The feature that unites every kind of sf is the construction - in some sense - of a world other than our own. This may be another planet (or even another universe); or it may be a 'future world' in which conditions have changed in some dramatic way. But whatever new conditions or circumstances apply - alien invasion, Martian colonies, a permanent cure for the ageing process - the writer has to signal the changes, and the reader has to be able to understand the significance of these signals. Thus, the reading of an sf story is always an active process of translation. What are we being told about the characters, the politics, the social conditions of the imagined world, through the medium of these bizarre artefacts, landscapes, relationships, industries and customs? The icons of sf are the signs which announce the genre, which warn the reader that this is a different world; and at the same time constitute that difference.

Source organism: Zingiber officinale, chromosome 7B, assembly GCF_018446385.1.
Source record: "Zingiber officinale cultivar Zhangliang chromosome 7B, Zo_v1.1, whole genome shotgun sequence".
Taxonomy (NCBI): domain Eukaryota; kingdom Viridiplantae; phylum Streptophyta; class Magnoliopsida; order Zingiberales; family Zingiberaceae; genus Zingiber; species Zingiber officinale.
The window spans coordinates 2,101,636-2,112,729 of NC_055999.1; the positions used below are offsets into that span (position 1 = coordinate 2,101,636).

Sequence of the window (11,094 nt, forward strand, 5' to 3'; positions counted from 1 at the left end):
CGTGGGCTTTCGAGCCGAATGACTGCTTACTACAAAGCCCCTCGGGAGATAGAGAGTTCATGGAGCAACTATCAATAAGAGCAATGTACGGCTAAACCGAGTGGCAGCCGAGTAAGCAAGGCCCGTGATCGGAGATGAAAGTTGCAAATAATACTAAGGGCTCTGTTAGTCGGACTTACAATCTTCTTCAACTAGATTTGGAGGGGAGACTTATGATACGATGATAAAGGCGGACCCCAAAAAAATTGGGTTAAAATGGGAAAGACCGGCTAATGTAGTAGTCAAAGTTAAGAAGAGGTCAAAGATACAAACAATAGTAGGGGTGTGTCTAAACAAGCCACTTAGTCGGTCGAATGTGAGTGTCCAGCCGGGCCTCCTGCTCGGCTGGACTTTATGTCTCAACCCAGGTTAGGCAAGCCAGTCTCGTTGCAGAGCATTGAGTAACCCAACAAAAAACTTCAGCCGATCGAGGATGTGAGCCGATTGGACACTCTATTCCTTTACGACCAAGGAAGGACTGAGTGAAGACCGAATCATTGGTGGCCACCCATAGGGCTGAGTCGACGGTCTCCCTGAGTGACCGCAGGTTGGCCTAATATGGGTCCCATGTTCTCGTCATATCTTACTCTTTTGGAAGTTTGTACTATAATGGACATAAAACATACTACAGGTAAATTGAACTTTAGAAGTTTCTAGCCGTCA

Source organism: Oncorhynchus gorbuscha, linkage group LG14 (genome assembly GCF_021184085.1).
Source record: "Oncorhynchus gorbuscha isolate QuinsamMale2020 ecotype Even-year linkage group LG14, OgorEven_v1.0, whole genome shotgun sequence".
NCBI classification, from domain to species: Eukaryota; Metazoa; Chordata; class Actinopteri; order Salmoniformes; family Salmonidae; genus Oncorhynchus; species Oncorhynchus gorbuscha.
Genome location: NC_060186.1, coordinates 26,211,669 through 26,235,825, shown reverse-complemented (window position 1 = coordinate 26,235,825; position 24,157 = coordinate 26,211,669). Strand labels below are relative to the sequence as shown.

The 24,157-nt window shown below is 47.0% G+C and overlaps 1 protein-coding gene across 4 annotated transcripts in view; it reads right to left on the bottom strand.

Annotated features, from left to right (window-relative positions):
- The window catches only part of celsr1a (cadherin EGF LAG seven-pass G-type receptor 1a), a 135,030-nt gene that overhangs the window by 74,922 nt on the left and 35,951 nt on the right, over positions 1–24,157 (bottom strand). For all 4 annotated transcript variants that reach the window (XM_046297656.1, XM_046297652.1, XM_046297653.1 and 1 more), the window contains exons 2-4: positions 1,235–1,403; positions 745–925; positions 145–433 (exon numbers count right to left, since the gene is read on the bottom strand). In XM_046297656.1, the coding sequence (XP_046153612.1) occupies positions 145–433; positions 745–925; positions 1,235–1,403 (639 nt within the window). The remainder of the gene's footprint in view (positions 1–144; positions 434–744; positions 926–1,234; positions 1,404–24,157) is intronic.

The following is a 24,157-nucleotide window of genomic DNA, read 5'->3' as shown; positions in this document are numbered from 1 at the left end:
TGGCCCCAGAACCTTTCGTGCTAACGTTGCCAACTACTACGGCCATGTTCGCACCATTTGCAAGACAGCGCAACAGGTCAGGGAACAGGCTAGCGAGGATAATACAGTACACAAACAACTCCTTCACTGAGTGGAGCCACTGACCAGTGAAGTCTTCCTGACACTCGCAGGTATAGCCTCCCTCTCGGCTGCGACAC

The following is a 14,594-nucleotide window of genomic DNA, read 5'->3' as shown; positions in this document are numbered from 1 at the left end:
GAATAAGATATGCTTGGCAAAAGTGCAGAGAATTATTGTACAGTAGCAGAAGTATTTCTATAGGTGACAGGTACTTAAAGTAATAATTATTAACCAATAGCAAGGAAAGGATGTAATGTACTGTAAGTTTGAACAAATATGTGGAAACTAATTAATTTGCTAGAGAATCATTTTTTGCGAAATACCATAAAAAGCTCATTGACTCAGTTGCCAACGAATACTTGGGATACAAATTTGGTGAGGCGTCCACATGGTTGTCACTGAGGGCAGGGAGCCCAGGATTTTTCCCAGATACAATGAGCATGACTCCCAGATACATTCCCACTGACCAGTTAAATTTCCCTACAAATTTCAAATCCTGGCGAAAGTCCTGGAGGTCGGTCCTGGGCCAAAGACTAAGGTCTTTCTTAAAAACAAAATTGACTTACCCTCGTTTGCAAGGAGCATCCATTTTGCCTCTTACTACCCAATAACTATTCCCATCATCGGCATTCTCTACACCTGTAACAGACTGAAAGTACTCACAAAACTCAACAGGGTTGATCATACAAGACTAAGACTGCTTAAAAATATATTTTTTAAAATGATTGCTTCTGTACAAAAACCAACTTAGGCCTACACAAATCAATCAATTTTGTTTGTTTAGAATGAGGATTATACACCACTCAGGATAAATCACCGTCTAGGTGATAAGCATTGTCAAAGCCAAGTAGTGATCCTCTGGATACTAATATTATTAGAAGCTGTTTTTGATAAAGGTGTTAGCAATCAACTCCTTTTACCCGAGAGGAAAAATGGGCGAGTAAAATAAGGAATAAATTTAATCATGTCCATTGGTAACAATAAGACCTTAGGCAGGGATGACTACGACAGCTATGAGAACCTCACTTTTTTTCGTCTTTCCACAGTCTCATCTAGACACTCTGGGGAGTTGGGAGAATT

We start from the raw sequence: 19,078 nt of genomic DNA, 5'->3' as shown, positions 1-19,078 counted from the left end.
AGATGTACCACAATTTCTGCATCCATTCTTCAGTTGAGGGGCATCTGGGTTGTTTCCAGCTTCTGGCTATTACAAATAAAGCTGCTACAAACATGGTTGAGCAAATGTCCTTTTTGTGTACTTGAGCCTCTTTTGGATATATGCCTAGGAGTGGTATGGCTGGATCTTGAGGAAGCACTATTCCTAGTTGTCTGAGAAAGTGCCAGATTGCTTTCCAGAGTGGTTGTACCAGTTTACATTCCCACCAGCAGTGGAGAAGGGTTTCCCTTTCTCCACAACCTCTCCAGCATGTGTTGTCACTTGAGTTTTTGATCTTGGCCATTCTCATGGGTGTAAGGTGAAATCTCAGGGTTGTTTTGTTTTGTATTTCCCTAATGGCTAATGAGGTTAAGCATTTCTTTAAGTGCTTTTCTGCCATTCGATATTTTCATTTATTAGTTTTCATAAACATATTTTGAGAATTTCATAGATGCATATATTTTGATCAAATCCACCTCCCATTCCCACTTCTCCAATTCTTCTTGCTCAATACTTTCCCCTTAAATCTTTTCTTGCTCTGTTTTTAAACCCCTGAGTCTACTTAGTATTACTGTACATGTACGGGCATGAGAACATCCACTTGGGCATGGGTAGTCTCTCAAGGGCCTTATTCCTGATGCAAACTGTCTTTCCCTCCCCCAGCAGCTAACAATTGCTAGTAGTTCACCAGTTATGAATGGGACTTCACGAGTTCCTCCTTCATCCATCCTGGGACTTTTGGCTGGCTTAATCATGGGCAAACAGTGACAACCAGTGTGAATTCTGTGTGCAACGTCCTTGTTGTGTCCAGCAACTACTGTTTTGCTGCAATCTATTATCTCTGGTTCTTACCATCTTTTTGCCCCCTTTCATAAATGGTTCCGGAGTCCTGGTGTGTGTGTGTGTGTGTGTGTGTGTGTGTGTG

More than in any other fiction, in sf the imaginary setting is a major character in the story – and this fictional surface is held together by the highly foregrounded description of unreal objects, customs, kinships, fashions, that can be identified and decoded by the reader. The word ‘icon’ is derived from the Greek eikon – it means an image, but the term came into English usage via Byzantine art, where an ‘ikon’ is, specifically, a stylized representation of Christ or one of the saints. Similarly, an sf icon will represent something both supernatural (or at least other-worldly), artistically conventional (in that certain features are mandatory) and yet clearly belonging to the public domain. Just as Mary Shelley’s Dr Frankenstein constructed the monster rather than ‘inventing’ him, it is probably fruitless to trace any of the icons of sf back to a single, original author.
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